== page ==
look after us. Obviously if we agree that the world should be organised
in a certain way on the basis of their being in more than a geo-
graphical sense "one world" then we can expect some sort of general
mutual aid throughout the world. But if we do insist on a more

national, and nationalistic arrangement, and if we do insist that we
must make independent decisions, away from the decisions which the
"Great Powers" would like, then must we not extend this "independent"
attitude to our planning and financing of education? In the under-
developed countries we are sometimes unreasonable and naive in this
matter of foreign aid. It is difficult to imagine any country giving
foreign aid without any sort of ties. Is this not certainly true of both
the U.S.A. and the U.S.S.R.? Robert Ulich, of Harvard University, who
is in no sense unsympathetic to developing nations, has this to say -

There is something precious in personal as well as in
international situations, perhaps best expressed in the word
"tact." Some people have it, some people can learn it, and
some people apparently will never know what it is. On the
other hand, it is ridiculous to think that, in our modern
situation of international competition, any government can
ask its citizens to pay higher taxes and see the money go
abroad merely out of a selfless delight of spending. Those
who give ask for co-operation, those who do not wish to co-
operate should not accept.

One must not give the impression that places like Jamaica do not
need foreign aid. Moreover, I do not think that we need feel guilty
in accepting foreign aid. As a matter of fact it would only be an
extreme nationalist and one who did not look upon the world as a
whole who would be upset at accepting some level of aid. However, we
must be quite realistic about such aid. We must keep Ulich's state-
ment above very much in mind. And we must be willing, wherever it
is possible, to give as well as to receive.

Just as important as being realistic is to make sure that we plan
our own priorities, so that when we ask for aid we are asking for some-
thing that we need and something which fits into our development
plans rather than something which some other person is anxious to
give away or to develop. Moreover, it is paramount that people who
hold responsibility in our community should play a large part in the
planning and negotiation for any aid from abroad. Those who are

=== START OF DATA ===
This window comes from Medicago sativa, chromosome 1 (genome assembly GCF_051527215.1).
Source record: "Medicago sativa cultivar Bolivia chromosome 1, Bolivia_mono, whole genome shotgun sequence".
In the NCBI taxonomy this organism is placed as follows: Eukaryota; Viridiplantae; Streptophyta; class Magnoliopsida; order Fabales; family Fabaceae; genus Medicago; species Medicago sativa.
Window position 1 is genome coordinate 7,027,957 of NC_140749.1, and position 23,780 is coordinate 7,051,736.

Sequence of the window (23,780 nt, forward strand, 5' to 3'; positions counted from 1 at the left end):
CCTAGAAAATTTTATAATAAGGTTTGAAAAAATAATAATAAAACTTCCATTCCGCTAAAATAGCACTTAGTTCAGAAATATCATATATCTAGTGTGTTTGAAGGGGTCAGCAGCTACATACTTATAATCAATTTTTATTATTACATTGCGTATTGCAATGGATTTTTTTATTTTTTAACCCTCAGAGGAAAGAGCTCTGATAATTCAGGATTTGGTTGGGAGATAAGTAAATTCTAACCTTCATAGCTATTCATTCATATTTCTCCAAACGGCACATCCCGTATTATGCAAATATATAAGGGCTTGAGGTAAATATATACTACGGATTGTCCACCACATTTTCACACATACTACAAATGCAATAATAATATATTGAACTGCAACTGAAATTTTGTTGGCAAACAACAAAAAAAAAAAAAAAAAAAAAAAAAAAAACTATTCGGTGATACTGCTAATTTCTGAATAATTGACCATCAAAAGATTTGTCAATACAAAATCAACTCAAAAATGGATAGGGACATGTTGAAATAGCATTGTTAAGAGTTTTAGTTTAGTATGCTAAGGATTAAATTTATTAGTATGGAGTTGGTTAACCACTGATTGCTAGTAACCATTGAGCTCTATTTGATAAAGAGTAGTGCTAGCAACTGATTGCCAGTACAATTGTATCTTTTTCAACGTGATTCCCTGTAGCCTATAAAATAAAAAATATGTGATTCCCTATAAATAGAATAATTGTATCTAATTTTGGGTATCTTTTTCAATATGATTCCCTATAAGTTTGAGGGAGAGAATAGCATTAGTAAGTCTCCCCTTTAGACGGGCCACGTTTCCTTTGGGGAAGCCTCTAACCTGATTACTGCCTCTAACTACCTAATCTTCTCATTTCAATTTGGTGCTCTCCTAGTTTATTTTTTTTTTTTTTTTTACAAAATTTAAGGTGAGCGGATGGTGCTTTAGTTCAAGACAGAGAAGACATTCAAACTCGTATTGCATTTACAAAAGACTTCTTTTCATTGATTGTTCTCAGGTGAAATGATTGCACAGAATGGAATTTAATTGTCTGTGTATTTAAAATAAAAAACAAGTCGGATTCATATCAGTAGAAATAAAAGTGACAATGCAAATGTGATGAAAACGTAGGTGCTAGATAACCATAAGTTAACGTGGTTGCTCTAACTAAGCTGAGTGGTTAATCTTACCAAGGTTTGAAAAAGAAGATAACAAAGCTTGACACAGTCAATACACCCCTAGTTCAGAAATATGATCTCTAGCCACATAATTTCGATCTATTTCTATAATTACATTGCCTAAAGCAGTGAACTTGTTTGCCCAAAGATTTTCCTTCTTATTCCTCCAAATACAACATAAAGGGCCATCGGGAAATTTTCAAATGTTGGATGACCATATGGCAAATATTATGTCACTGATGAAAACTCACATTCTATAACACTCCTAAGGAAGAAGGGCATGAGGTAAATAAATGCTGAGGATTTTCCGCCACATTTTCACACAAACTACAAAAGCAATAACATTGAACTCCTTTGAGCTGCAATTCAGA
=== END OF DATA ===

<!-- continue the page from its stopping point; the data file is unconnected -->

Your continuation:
committed to working with the proposed solutions will be more careful
about them, it might be imagined, than those who advise and leave.

Another need, on the educational rather than the general side, is a
careful consideration and testing of the possibilities of using technology
to improve and extend our teaching. We are beyond the point of
thinking that T.V. and films and radio can take the place of the teacher.
But we do need to consider imaginatively ways in which our effective-
ness as teachers could be enhanced by the use of all these aids. I
myself am sure that they would be more rewardingly used at the level
of teacher training, and particularly in connection with the supervision
of internship. We are aware that unless this supervision is most care-
fully done, the training and education of teachers will suffer enormously
and consequently the junior secondary programme will be in grave
jeopardy. We are also aware of the fact that there are not going to be


as many supervisors in the internship programme as many of us would
like. This seems to be a most suitable field in which to experiment
with the use of these technological devices.

Another field in which technology might be invaluable is adult
education. And we should say, at least in passing, that all our educa-
tional efforts, especially at the lower levels, would be much enhanced
by the co-operation and fuller understanding of our adult population.
But our adult population has had little opportunity for any real educa-
tion, and therefore need much help if they are to understand many
matters concerning the education of their children.

Clearly, then, the needs are very many and they are various. What
is often forgotten in Jamaica is that these needs are shared with very
many other countries. It seems to me that in the exact same way that
the African countries got together at a serious working conference in
order to set out their needs, their resources, the finances needed for
meeting their needs, and the foreign aid which they would need for
supplementing their finances, so too countries in the Caribbean which
share the same sorts of problems, and the same cultural and educa-
tional heritage, should get together in a similar manner not only to
work out their needs, but to join together to request from agencies
abroad, preferably international agencies, aid for education. Over the
last few years the junior secondary idea has been put forward separately
by an outside body to Guyana, to Trinidad, to British Honduras and to
Jamaica. Will not each of these places meet similar problems in adopt-
ing this particular kind of organisation for their post-primary educa-
tion? Would it not be sensible for these territories to get together, to
examine the meaning of the proposals put to them by the outside
agency; and to explore the difficulties and implications of putting these
proposals into practice? Of course, it would have been even more
sensible of them to have discussed the matter together from the
One question which it is urgent for them to discuss now is that of
what is going to happen at the higher levels of the secondary school.
There are two problems here. The first one is connected with what
will happen to the present secondary schools when one has cut off their